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Report: NSA spying on online games

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World of Warcraft (Credit: Blizzard)

Spies aren't just listening in on your phone calls and reading your e-mails. They're also monitoring your gaming.

Based on new information disclosed by former National Security Agency contractor Edward Snowden, a joint report by The New York Times, ProPublica and The Guardian alleges that U.S. and British spies have conducted surveillance and gathered data in online games such as World of Warcraft and Second Life.

Spy activity in the games was said to be so intense, in fact, that a "deconfliction" group had to be assembled so that spies from the CIA, FBI, and Pentagon would avoid running into each other.

The 82-page document suggests that government agencies have long been concerned that terrorists or criminal groups could use virtual worlds to "hide in plain sight" and possibly use the in-game chat functionality in online games to communicate, send funds, and plot attacks. However, the report notes, the intelligence agencies did not appear to catch any criminal activity in the process.

World of Warcraft is most commonly cited in the report, which alleges that the GCHQ, the British equivalent of the NSA, extracted information from the massive online game in an attempt to tie accounts to Islamic extremist and suspected arms dealers. Officials also kept tabs on Xbox Live, but it's unclear exactly how far that surveillance reached and how the agencies got access to the information.

Microsoft and Linden Labs, makers of Second Life, declined to comment for the story, but a rep at Warcraft maker Blizzard said: "We are unaware of any surveillance taking place. If it was, it would have been done without our knowledge or permission."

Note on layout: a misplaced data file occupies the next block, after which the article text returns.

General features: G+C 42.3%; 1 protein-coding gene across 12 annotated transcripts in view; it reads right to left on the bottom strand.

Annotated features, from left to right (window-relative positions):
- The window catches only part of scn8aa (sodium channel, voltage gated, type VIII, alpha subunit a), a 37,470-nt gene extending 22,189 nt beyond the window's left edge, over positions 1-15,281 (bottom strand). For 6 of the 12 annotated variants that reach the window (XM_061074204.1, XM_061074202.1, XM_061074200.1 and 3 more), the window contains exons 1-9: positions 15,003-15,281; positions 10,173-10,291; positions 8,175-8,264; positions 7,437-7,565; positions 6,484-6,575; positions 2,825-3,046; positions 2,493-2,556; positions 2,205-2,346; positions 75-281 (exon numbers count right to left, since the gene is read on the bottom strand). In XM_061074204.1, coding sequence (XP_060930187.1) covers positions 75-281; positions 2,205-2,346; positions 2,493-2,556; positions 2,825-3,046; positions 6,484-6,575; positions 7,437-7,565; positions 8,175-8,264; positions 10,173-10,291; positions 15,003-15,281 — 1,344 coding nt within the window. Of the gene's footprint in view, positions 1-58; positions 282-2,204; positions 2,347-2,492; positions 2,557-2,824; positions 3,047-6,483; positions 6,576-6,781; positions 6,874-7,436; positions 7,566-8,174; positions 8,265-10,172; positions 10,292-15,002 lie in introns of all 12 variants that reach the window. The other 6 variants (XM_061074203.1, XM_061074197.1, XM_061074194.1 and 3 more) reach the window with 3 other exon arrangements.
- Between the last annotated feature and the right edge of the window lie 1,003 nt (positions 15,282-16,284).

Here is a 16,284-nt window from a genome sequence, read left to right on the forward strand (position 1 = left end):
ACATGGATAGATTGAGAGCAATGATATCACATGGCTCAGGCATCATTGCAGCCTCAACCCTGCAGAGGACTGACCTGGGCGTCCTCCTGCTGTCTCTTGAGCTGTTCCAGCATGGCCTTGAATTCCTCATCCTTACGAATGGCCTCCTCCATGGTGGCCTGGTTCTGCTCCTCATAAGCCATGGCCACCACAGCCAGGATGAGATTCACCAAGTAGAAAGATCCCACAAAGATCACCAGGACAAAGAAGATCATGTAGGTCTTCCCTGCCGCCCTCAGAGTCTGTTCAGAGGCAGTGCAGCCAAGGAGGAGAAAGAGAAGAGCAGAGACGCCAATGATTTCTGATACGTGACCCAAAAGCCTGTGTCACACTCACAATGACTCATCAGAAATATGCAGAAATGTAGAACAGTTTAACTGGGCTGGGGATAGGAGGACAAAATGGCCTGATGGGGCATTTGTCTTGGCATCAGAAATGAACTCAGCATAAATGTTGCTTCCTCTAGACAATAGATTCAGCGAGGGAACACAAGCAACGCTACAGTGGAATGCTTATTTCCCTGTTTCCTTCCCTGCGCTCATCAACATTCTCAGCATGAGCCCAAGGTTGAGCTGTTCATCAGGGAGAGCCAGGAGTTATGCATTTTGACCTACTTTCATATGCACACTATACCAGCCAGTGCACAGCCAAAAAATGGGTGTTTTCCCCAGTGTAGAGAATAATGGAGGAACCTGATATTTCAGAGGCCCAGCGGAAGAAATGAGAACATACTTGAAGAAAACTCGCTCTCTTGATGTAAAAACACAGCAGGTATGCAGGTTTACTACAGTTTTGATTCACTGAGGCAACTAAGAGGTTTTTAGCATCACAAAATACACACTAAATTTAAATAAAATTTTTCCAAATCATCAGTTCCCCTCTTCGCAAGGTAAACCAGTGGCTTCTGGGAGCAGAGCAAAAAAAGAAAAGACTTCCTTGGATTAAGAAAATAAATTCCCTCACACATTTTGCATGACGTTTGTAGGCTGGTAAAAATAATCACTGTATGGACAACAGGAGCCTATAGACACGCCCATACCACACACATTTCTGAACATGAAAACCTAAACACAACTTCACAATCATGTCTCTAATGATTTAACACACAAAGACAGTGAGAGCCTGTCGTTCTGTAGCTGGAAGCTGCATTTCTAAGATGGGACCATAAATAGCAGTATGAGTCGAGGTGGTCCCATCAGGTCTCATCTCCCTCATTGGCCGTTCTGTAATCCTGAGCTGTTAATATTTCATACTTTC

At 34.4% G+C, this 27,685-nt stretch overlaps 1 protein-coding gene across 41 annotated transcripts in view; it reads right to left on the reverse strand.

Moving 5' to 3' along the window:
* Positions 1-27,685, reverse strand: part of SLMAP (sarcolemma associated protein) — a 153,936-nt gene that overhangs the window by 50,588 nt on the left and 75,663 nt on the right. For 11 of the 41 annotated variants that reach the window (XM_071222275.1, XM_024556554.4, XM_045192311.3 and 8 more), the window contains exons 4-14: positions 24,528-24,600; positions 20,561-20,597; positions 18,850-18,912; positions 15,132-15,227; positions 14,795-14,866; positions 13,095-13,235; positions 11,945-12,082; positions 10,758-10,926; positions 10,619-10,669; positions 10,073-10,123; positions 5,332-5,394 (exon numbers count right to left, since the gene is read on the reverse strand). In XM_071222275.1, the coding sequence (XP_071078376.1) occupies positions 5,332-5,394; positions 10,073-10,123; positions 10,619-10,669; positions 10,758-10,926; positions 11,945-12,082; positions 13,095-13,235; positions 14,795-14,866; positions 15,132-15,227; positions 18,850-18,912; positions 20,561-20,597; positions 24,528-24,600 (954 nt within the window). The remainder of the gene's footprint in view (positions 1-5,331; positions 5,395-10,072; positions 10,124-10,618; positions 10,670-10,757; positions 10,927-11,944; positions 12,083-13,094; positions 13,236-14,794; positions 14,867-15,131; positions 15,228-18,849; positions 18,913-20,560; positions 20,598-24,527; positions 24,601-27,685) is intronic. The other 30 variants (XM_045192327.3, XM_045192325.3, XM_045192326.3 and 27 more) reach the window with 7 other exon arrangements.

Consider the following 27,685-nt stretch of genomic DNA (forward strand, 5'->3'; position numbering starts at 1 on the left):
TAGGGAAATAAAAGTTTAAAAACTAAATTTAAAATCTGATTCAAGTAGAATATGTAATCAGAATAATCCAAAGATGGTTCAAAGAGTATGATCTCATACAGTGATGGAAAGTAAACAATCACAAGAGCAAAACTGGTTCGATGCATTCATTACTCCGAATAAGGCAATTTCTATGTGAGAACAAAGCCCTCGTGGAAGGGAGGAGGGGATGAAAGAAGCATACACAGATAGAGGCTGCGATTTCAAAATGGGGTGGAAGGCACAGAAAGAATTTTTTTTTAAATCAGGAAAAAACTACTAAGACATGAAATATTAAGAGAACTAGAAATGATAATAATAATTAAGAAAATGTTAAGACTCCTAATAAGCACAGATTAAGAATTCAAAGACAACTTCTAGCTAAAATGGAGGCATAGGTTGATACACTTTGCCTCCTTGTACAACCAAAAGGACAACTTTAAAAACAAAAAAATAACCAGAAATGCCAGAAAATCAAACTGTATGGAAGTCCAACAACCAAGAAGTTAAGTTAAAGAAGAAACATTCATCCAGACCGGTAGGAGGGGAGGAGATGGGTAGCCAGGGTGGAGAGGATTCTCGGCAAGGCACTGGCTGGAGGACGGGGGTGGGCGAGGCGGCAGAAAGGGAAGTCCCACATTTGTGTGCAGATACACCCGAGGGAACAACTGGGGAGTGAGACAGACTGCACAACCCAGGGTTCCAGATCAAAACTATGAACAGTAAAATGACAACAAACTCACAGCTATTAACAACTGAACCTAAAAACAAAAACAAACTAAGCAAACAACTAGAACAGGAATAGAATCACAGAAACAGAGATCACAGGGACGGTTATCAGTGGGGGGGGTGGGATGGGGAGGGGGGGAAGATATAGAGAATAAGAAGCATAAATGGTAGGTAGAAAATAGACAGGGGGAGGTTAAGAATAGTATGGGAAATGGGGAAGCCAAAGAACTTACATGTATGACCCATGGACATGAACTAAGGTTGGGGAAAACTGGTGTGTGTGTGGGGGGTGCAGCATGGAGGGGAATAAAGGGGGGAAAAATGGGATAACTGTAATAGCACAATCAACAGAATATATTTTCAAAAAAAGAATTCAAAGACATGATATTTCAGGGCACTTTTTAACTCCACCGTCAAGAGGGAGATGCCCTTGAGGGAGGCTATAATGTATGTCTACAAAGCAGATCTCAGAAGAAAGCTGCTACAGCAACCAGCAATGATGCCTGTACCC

According to the documents supplied by Snowden, officials began exploring the online gaming world as a possible terrorist communications channel back in 2007. The report notes that the Pentagon has long been attracted to online games as a means to collect information about users, going so far as to commission the creation of new games with the intent of gathering intelligence. While some monitoring was already being done, the NSA allegedly decided to step things up.

One NSA document quoted in the story notes that certain persons of interest appeared to play World of Warcraft, though it couldn't be determined if that was strictly for fun or tied to any criminal activity. According to the report, the monitoring "continues to uncover potential Sigint value by identifying accounts, characters and guilds related to Islamic extremist groups, nuclear proliferation and arms dealing."

Neither the NSA nor the government communications headquarters would confirm or deny the report to ProPublica.

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